You say "so that 'se faire désirer' means 'to be desired'"; this not correct; "se faire désirer" means "to act in such a way that the persons witnessing your behaviour will find it appealling and therefrom have a desire for you".
Your translation which precedes that, namely "if you want a woman, you need to be desired a little" is therefore not correct. There'll be several ways to put that and possibly none to satisfy everyone; but here are a couple;
- If you want a woman you must make yourself desirable to her.
- If you want a woman you must make yourself appealing to her.
You are correct though in saying that the meaning is not "to make yourself desire/to make yourself desirous".
It's very difficult however to adhere to your theory of the male playing hard to get ("you should keep your distance (since by being absent you'd be desired")) as this way of acting is —It seems we all know that— representative of the behaviour of women sometimes and looked down upon by the rest of society, whereas typically the male shows an outgoing attitude and knows where his chances are; he is never reproached with indulging in such "tactics". this is more or less true in all cultures, I think, and the French do not escape the rule. On the contrary, "se faire désirer" for a male lies in the way of being true to his kind and being outgoing, in engaging in real interaction rather than in wrapping himself in a passive and glittering aloofness. This present point of view not being explicit in the sentence, your suppositions that it could be a prescription for passivity might very well be realised in the interpretation that some rare person might have, but that can't be what should come to mind for most readers; the traditionnal roles, although less important as guides of social behaviour, still predominate.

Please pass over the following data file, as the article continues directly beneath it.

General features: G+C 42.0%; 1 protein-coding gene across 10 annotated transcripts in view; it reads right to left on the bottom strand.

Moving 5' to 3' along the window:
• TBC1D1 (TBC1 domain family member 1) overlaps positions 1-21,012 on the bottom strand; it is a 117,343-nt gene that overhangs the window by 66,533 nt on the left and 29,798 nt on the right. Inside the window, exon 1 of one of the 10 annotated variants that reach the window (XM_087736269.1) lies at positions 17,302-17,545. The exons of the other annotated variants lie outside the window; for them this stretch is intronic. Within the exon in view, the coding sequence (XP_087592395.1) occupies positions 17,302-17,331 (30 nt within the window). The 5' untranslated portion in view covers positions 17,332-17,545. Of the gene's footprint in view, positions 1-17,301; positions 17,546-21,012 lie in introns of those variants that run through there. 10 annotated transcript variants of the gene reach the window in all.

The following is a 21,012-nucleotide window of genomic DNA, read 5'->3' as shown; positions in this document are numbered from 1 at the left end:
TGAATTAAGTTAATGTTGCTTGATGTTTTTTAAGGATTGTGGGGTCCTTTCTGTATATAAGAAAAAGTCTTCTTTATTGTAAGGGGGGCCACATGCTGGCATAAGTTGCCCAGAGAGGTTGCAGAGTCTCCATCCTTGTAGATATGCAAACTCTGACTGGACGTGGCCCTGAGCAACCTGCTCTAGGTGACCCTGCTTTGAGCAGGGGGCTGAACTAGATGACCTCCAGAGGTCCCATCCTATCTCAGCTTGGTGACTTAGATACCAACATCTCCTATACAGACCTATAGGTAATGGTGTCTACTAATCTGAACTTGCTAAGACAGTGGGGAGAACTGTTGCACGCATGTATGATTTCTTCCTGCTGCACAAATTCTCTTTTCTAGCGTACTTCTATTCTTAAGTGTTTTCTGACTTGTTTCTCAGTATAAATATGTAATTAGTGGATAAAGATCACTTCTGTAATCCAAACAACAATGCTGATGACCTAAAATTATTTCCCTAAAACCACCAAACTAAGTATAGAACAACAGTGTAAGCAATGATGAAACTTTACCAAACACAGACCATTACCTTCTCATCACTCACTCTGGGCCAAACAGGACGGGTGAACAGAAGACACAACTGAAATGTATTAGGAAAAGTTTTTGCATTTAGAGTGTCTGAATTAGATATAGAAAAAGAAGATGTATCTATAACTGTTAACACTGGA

Whatever the modern attitude towards this behaviour, it is of the sort that in American psychology of days not too long gone by and probably still today was called "games" and "games" are not viewed as a desirable type of behaviour; society at large (the Anglo-Saxon societies in particular) does not like people who play games.